The success of companies and organisations very much depends on their ability to detect trends and understand their impact on the dynamics of their target market. Doing away with 'short-termism' in favour of playing the long game, and knowing how to tell a trend from a fad, has never been more important. And as new opportunities emerge almost on a daily basis, many public and private organisations are beginning to appreciate the value of trendwatching, as well as the benefits of looking beyond daily business operations and adopting a more future-oriented perspective.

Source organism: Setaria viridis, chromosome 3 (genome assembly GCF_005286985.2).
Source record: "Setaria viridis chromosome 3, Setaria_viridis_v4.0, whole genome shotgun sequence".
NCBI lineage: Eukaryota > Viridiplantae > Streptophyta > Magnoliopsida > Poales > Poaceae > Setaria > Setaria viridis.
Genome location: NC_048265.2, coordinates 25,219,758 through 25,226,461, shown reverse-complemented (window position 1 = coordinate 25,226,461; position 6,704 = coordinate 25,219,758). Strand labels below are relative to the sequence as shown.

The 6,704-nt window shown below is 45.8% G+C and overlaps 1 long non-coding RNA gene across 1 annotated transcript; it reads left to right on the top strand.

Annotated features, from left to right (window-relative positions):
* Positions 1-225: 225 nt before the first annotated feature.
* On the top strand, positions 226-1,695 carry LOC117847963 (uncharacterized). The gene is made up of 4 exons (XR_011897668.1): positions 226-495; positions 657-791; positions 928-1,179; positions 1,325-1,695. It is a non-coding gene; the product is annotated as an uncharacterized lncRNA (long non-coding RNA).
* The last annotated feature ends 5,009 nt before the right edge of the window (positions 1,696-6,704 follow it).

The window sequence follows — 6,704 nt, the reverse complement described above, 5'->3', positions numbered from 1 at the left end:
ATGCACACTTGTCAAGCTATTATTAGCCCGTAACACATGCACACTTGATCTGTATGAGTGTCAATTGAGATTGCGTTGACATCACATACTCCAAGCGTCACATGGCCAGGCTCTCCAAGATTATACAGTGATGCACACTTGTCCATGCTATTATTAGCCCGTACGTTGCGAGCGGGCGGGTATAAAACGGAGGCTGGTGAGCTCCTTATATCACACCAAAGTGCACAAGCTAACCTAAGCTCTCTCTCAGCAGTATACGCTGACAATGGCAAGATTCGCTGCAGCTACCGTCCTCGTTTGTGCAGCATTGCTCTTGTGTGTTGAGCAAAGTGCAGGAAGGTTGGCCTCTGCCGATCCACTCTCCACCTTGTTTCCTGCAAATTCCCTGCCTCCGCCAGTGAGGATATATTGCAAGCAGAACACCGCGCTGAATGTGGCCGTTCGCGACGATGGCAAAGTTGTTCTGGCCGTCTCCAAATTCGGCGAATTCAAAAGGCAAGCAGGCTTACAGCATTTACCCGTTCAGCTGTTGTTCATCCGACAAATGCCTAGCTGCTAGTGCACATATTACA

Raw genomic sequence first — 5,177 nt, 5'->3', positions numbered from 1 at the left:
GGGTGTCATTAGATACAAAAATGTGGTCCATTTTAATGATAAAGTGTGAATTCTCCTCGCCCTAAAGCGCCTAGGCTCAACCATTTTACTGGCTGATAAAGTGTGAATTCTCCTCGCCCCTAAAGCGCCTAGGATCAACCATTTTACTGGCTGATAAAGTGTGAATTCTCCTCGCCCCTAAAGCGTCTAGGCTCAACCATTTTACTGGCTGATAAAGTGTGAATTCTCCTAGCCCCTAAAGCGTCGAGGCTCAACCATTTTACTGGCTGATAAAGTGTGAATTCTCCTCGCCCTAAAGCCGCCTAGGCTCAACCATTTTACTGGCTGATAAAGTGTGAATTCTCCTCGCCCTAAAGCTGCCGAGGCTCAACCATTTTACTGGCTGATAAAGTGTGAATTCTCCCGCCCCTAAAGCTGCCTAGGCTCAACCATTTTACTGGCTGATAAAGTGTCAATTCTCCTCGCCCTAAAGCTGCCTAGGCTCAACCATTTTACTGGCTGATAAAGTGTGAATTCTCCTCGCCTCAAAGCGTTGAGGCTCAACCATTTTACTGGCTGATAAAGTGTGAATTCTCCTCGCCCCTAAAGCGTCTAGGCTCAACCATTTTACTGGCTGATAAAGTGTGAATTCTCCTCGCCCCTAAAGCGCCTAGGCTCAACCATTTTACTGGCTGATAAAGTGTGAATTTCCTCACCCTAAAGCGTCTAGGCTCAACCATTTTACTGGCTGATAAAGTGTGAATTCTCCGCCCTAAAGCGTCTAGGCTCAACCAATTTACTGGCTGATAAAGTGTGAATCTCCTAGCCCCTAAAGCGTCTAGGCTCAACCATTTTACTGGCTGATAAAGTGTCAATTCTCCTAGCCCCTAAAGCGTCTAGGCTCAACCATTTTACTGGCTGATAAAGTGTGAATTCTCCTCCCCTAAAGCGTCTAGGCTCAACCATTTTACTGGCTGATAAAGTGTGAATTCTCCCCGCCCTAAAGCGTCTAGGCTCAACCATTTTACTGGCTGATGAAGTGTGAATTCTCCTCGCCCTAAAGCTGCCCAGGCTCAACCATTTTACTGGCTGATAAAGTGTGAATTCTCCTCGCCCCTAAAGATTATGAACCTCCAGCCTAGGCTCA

No part of our lives will be left untouched by emerging technologies and innovative companies. Tech startups are disrupting legacy corporations, smart cities are changing the way we live, and scientists are reimagining how we fight diseases. The amount of data we produce in that process doubles every two years, and rising levels of connectivity create new networks among the four billion people that use the internet. Multiple trends converge and create new opportunities and threats that determine the winners and losers in the market. Clearly, looking ahead of the curve in such a complex environment is more important than ever.
Prioritising short-term concerns over long-term benefits is a mistake